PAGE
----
Sunday, March 02, 2014


Just north of Milan is an area that years ago made my Top 5 of wonderful places in the world, along with cities like Copenhagen and San Francisco. The area is Lake Como, and I always knew when I came to Milan that I would be making a side trip up there to experience it again.

The first time I visited Lake Como, in 1998, it was in the spring, with bright blue skies, flowers bursting out of the ground and tourists bustling along the waterfronts. This time it was late winter, and the skies with grey and foggy, the earth bare and the cold streets virtually deserted. But it’s still a beautiful, enchanting place.

We began in Como itself, a wealthy and gracious town on the southernmost tip of the lake. It still has imposing medieval walls on its southern side, although now their only conceivable use would be to keep the riff raff out, preventing them from shopping at the local Emporio Armani or causing queues at the espresso bars. Behind the wall is a maze of cobbled streets edged with imposing old buildings, where one can buy essentials like designer watches, high end kitchen appliances, 18th century paintings, cutting edge modernist furniture and cocktails.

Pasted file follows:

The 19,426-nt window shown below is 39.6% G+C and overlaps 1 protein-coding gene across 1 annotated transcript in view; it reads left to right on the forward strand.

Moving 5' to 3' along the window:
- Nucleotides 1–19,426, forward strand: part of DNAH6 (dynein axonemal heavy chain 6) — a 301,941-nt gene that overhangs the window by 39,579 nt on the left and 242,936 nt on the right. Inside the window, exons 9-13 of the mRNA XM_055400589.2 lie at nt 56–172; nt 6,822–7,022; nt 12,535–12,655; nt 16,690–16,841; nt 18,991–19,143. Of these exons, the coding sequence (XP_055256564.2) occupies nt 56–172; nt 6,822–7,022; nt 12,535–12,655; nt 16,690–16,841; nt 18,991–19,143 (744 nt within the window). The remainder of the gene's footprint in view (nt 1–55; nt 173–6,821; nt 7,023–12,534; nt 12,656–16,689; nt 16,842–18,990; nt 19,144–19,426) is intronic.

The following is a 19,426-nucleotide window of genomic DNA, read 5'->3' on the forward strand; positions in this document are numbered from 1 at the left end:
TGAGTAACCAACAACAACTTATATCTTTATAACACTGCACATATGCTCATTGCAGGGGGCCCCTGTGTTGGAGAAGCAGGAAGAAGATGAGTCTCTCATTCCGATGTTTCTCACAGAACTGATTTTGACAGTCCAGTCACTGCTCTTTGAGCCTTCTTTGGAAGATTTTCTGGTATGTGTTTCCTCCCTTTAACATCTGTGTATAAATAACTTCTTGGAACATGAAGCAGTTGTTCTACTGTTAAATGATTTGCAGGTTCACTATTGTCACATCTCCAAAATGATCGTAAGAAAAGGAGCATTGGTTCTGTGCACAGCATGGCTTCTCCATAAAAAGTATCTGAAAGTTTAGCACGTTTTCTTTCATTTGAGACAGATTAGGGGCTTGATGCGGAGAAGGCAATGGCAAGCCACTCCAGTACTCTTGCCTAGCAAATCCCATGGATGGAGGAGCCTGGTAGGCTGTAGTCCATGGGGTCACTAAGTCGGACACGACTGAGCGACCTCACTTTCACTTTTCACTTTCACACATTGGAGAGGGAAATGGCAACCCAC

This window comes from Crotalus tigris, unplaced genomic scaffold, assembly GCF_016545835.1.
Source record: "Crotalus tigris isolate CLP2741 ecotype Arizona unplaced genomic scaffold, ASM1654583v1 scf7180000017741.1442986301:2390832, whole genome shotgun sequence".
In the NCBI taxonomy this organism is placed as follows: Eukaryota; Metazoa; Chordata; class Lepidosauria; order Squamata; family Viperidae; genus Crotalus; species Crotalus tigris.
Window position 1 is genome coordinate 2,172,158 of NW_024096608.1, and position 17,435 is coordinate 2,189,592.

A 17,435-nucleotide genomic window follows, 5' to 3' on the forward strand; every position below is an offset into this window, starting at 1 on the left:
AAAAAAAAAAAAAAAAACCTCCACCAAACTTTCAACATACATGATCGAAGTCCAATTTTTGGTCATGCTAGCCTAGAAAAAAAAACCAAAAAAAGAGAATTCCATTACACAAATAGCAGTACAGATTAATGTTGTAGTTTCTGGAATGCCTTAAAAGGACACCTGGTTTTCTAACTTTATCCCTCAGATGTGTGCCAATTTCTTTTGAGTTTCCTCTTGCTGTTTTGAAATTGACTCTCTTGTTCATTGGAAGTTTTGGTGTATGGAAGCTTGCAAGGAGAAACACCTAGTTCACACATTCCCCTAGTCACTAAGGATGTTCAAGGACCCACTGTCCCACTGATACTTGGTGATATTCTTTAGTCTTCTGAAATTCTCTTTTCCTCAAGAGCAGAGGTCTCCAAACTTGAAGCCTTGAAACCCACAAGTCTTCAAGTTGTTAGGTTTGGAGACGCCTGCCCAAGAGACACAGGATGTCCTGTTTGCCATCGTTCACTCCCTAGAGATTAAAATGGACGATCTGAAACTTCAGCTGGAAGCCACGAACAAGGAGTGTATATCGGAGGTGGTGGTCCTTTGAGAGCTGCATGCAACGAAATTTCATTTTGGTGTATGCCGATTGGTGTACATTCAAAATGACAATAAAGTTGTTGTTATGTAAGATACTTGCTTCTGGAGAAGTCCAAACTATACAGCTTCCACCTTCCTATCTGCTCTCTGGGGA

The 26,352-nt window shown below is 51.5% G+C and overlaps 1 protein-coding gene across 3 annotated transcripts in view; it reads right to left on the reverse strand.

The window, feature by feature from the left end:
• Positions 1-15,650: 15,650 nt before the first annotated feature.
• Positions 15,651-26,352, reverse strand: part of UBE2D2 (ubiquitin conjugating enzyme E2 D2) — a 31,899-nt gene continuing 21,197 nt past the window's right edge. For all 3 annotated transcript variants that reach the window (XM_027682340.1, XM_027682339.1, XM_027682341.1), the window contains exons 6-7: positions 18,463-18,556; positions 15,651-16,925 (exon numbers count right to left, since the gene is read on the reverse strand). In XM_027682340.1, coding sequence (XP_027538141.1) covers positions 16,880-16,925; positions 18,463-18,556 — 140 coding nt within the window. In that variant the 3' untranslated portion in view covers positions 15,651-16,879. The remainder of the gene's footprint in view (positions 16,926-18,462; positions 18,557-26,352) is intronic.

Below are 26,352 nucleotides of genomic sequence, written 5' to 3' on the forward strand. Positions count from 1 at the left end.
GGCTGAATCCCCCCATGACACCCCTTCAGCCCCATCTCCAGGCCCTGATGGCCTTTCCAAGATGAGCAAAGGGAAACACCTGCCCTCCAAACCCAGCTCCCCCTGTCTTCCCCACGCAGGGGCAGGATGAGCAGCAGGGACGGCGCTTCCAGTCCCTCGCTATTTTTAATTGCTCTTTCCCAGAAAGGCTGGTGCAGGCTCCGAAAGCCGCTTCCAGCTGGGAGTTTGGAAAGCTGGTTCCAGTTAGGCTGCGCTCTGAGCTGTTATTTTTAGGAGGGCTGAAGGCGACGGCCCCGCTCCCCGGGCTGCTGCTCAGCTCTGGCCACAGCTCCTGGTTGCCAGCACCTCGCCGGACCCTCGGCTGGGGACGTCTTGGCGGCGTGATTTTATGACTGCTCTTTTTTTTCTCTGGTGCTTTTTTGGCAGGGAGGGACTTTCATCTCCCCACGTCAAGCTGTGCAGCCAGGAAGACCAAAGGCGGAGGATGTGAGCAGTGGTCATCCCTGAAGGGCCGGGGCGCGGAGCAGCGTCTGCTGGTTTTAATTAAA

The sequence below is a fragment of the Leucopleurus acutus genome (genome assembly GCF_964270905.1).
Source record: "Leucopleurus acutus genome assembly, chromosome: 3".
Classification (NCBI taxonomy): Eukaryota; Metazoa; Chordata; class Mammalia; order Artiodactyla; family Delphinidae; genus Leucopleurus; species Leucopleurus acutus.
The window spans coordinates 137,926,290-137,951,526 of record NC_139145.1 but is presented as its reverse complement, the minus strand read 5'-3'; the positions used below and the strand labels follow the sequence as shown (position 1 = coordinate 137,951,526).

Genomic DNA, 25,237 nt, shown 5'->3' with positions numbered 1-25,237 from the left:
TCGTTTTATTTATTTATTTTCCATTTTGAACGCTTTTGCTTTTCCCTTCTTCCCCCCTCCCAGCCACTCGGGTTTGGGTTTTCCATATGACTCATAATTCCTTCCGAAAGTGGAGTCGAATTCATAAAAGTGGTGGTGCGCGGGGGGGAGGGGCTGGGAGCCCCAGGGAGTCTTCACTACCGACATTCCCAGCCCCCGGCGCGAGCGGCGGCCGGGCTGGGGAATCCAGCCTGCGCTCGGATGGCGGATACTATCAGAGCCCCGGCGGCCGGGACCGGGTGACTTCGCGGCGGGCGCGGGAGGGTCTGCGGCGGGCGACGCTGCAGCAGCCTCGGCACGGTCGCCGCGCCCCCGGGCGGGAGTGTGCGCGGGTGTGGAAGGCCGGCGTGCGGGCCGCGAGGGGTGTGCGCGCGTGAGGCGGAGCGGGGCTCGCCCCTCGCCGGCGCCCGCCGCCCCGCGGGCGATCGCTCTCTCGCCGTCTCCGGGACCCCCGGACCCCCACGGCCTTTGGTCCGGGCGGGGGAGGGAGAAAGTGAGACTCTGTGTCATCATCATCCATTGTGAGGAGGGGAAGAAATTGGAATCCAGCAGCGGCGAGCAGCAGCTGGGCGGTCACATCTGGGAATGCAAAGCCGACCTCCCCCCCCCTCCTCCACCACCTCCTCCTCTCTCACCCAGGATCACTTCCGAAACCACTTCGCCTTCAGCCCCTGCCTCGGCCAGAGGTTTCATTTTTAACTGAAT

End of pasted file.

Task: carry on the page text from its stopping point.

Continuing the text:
In the centre of the city, as a counterpoint to all that mammon, is the Duomo, a grand cathedral clad in white marble. As is only fitting for a city of Como’s obvious wealth, the Duomo has been flawlessly renovated and maintained. Inside it’s vast and dim, with only the dull grey winter sunlight and a few candles to illuminate it. The stained glass windows seem to hover the darkness, all the more beautiful for having little to distract from them.

Which is all well and good, but we were in the mood for a different kind of worship. And so it was that we hit the nearest gelateria and Admiral Ackbar made a heroic solo ascent of Mt Amarena.

From Como we took the hydrofoil ferry up the coast to Bellgio. The best word to describe Bellagio is probably ‘charming’. It’s beautifully laid out, achingly pretty, and wonderful to walk around and explore. However it never veers into being twee: tourists are cultivated but not indulged. It’s such a human-scaled and intimate place that even the ridiculously tiny Smart cars and Fiat 500s suddenly feel big, and if a tourist cruises through in a Subaru Forester it’s like an attack by Godzilla.

It is so tantalising that I spent the entire time just wandering about, investigating little laneways and tiny piazzas and secret beaches. Even Admiral Ackbar felt encouraged to get his Hobbit on and go on a journey of discovery.

The slightly sad thing about visiting Lake Como a second time is that I wonder when, or rather if, I will ever see it again. Leaving it is like leaving a good friend with the distinct possibility that this may be the last time you see them. It lends the empty streets and cloud-shrouded mountains an air of melancholy.


Post a Comment

<< Home